THERE are times when no matter how much we pray and apply our will, the storms keep raging. I mean the interior storms of temptation, unrest, or confusion. Much of this may be spiritual, but it is also the condition of our flesh. It is at times like this that we are tempted to think God has "left us."
But how, I ask, can God leave us? Is He not omnipresent, that is, present everywhere? No, God cannot leave you. Where would He go? Rather, God at times permits such tests so that we may in fact come closer to Him.
A violent squall came up and waves were breaking over the boat, so that it was already filling up. Jesus was in the stern, asleep on a cushion. They woke him and said to him, "Teacher, do you not care that we are perishing? He woke up, rebuked the wind, and said to the sea, "Peace! Be still!" The wind ceased and there was great calm. Then he asked them, "Why are you terrified? Do you not yet have faith?" (Mark 4:37-41)
Jesus, in fact, seems asleep in the stern of our hearts at these times. I say "our hearts" because, for those who have received Him, He has not left unless we’ve asked Him to. St. Paul experienced such moments:
Three times I begged the Lord about this, that it might leave me, but he said to me, "My grace is sufficient for you, for power is made perfect in weakness." (2 Cor 12:8-9)
We read these verses, and set our hearts to practice them…. until the actual trial arrives. There is a difference between being willing to be crucified, and actually being crucified. Suddenly, our spiritual desires crumble, and the flesh begins to cave-in—"the spirit is willing, but the flesh is weak." Suddenly, no matter how much we pray and beg, our feelings don’t follow. The violence of the storm is overwhelming. It seems that Satan is actually winning as the waves begin to fill our hearts with confusion and darkness.
Does God not know this? Does He not see and permit this? As a fellow-evangelist says, "Christ was asleep in the boat with one eye open." Indeed, Jesus never takes His eyes off us. He is in complete control. But He permits the trial so as to manifest His power in the end.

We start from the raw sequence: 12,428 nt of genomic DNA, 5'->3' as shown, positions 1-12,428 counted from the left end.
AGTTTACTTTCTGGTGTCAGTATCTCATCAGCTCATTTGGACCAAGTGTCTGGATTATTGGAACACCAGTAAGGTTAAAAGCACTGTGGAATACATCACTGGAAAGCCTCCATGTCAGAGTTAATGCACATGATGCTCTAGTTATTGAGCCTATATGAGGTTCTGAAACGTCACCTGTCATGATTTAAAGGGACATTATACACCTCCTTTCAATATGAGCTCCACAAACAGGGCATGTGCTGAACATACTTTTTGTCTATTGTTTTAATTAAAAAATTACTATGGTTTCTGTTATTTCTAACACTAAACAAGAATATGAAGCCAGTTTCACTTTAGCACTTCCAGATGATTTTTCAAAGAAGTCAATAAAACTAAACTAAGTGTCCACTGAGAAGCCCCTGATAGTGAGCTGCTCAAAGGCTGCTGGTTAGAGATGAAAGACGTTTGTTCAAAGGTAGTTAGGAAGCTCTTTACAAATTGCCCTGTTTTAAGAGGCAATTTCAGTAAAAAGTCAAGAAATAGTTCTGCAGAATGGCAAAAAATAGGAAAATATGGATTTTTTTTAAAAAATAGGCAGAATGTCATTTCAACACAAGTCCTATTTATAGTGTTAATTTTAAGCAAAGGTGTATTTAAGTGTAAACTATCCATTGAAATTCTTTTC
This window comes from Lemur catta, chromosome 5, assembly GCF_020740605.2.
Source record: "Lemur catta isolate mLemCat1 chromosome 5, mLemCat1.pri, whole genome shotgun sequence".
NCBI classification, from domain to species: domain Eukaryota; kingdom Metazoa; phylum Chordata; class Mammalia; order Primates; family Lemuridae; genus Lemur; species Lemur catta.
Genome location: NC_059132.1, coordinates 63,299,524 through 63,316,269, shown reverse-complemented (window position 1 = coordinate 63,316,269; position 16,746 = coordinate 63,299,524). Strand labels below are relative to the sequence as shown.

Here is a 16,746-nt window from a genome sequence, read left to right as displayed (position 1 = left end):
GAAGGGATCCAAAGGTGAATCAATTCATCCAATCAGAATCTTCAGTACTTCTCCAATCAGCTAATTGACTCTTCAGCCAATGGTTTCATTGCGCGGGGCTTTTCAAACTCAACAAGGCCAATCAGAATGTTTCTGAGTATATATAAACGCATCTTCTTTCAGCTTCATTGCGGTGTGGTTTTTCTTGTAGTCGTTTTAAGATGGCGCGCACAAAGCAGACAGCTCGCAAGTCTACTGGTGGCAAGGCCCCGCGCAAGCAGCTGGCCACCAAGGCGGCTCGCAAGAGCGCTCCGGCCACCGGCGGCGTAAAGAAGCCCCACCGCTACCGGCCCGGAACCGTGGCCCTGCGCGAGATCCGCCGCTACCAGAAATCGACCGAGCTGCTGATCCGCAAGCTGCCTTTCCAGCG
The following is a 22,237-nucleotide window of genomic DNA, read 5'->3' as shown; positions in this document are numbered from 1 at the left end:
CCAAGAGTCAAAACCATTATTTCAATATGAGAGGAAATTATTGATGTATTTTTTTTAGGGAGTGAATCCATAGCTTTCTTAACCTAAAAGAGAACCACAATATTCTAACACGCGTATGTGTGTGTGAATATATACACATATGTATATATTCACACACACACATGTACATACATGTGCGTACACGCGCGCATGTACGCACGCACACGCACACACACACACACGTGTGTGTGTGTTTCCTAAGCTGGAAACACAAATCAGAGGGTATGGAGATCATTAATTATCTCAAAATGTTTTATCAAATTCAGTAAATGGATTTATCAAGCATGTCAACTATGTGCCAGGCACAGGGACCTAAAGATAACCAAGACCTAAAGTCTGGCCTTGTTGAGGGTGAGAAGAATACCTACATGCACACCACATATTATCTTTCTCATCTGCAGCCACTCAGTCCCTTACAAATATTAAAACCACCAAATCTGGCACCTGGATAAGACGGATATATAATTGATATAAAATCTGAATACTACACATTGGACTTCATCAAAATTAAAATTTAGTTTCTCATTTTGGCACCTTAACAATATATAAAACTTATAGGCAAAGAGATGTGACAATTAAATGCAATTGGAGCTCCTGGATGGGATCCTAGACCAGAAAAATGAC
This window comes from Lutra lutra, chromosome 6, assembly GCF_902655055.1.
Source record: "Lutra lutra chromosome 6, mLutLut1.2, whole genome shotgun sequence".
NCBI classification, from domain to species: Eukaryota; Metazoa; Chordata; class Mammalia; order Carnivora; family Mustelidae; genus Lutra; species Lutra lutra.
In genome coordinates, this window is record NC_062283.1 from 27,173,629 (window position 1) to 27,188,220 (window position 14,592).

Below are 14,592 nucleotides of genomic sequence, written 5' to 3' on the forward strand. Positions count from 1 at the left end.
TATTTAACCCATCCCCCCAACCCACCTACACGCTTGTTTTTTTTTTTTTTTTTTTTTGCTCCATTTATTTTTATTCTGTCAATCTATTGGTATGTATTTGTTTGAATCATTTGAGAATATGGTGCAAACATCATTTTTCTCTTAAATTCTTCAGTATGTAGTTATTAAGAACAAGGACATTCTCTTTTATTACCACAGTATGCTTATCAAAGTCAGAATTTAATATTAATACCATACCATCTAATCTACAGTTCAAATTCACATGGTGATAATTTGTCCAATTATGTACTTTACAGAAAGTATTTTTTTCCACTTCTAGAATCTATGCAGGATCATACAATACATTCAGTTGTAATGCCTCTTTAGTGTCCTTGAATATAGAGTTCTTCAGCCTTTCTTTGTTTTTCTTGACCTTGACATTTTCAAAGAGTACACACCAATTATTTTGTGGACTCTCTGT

But we must not give up! We must continue to shout from the heart, "Teacher! Teacher!… Jesus, Jesus!" Let me say this… if our trials were accompanied by peace and calm, they would not be much of a trial. It is precisely when our feelings are tossed about by the violence of the storm that faith is tested. When feelings are on the opposite pole of our faith, that is when the metal of our faith is put to the refiner’s fire. Pure faith is believing without seeing, or rather, believing without the consoling feelings that sometimes accompany faith.
Yes, the days are coming and are already here when the storm will become so great, that many will believe that Jesus is dead—His bones in a coffin somewhere in a tomb in Jerusalem. But listen, Christian! He will not leave you. Don’t let Satan wash you overboard!
Jesus, far from being a sadistic God, knows not only the trial, but the great reward to be bestowed on the one who perseveres. On the Cross, Christ experienced a desolation that no mortal has ever known:
My God, my God. Why have you forsaken me? (Mark 15:34)
He too, felt abandoned. Just like us, He had the power to run from the great trial, but He stayed. He demonstrated His trust in the Father. He did not shun the scourge, nor turn away from the spittle. He did not cast off the thorns. He let the nails pierce Him. He entered the tomb of utter darkness.
And Resurrection broke the night.
Christ will, at the right moment, rise in your heart, and facing the storm command, "Peace! Be still!" There will be calm. There will be understanding. There will be renewed peace, wisdom, and even joy. Yes, a deep peace beyond understanding.
If we enter the night of faith with Him, however long that night needs to be… we will see the dawn.